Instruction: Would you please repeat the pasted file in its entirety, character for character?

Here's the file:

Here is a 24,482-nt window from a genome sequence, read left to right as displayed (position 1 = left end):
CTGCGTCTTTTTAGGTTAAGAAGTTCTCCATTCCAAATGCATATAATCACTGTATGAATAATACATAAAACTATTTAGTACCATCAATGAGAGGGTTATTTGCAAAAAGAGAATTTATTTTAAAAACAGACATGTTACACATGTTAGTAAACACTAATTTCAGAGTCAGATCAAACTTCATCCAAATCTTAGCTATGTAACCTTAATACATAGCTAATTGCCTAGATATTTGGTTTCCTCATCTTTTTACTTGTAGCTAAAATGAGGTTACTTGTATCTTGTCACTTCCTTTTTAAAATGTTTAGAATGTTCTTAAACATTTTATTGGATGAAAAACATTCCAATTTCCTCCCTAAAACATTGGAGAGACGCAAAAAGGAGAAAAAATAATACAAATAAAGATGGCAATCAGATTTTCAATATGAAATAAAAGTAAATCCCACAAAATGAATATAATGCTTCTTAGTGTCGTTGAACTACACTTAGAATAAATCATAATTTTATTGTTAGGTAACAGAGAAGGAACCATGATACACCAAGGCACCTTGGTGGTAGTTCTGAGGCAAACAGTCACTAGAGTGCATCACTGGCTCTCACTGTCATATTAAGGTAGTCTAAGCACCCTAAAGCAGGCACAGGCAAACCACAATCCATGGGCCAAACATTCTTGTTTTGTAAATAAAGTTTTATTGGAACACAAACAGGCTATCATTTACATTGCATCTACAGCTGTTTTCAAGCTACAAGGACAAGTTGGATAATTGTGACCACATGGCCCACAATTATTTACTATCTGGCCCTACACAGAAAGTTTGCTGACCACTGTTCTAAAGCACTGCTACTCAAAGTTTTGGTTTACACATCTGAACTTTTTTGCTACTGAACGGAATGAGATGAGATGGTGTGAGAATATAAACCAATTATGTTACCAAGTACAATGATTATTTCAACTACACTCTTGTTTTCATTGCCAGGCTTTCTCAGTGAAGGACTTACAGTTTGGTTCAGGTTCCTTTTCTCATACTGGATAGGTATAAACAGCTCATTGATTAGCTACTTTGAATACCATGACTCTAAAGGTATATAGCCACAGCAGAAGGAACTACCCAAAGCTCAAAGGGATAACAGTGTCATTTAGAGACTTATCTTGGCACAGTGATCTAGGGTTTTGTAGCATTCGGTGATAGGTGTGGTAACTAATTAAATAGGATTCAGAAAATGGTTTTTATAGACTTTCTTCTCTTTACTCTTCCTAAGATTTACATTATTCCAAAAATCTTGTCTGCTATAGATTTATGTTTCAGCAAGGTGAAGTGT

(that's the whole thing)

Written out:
Here is a 24,482-nt window from a genome sequence, read left to right as displayed (position 1 = left end):
CTGCGTCTTTTTAGGTTAAGAAGTTCTCCATTCCAAATGCATATAATCACTGTATGAATAATACATAAAACTATTTAGTACCATCAATGAGAGGGTTATTTGCAAAAAGAGAATTTATTTTAAAAACAGACATGTTACACATGTTAGTAAACACTAATTTCAGAGTCAGATCAAACTTCATCCAAATCTTAGCTATGTAACCTTAATACATAGCTAATTGCCTAGATATTTGGTTTCCTCATCTTTTTACTTGTAGCTAAAATGAGGTTACTTGTATCTTGTCACTTCCTTTTTAAAATGTTTAGAATGTTCTTAAACATTTTATTGGATGAAAAACATTCCAATTTCCTCCCTAAAACATTGGAGAGACGCAAAAAGGAGAAAAAATAATACAAATAAAGATGGCAATCAGATTTTCAATATGAAATAAAAGTAAATCCCACAAAATGAATATAATGCTTCTTAGTGTCGTTGAACTACACTTAGAATAAATCATAATTTTATTGTTAGGTAACAGAGAAGGAACCATGATACACCAAGGCACCTTGGTGGTAGTTCTGAGGCAAACAGTCACTAGAGTGCATCACTGGCTCTCACTGTCATATTAAGGTAGTCTAAGCACCCTAAAGCAGGCACAGGCAAACCACAATCCATGGGCCAAACATTCTTGTTTTGTAAATAAAGTTTTATTGGAACACAAACAGGCTATCATTTACATTGCATCTACAGCTGTTTTCAAGCTACAAGGACAAGTTGGATAATTGTGACCACATGGCCCACAATTATTTACTATCTGGCCCTACACAGAAAGTTTGCTGACCACTGTTCTAAAGCACTGCTACTCAAAGTTTTGGTTTACACATCTGAACTTTTTTGCTACTGAACGGAATGAGATGAGATGGTGTGAGAATATAAACCAATTATGTTACCAAGTACAATGATTATTTCAACTACACTCTTGTTTTCATTGCCAGGCTTTCTCAGTGAAGGACTTACAGTTTGGTTCAGGTTCCTTTTCTCATACTGGATAGGTATAAACAGCTCATTGATTAGCTACTTTGAATACCATGACTCTAAAGGTATATAGCCACAGCAGAAGGAACTACCCAAAGCTCAAAGGGATAACAGTGTCATTTAGAGACTTATCTTGGCACAGTGATCTAGGGTTTTGTAGCATTCGGTGATAGGTGTGGTAACTAATTAAATAGGATTCAGAAAATGGTTTTTATAGACTTTCTTCTCTTTACTCTTCCTAAGATTTACATTATTCCAAAAATCTTGTCTGCTATAGATTTATGTTTCAGCAAGGTGAAGTGT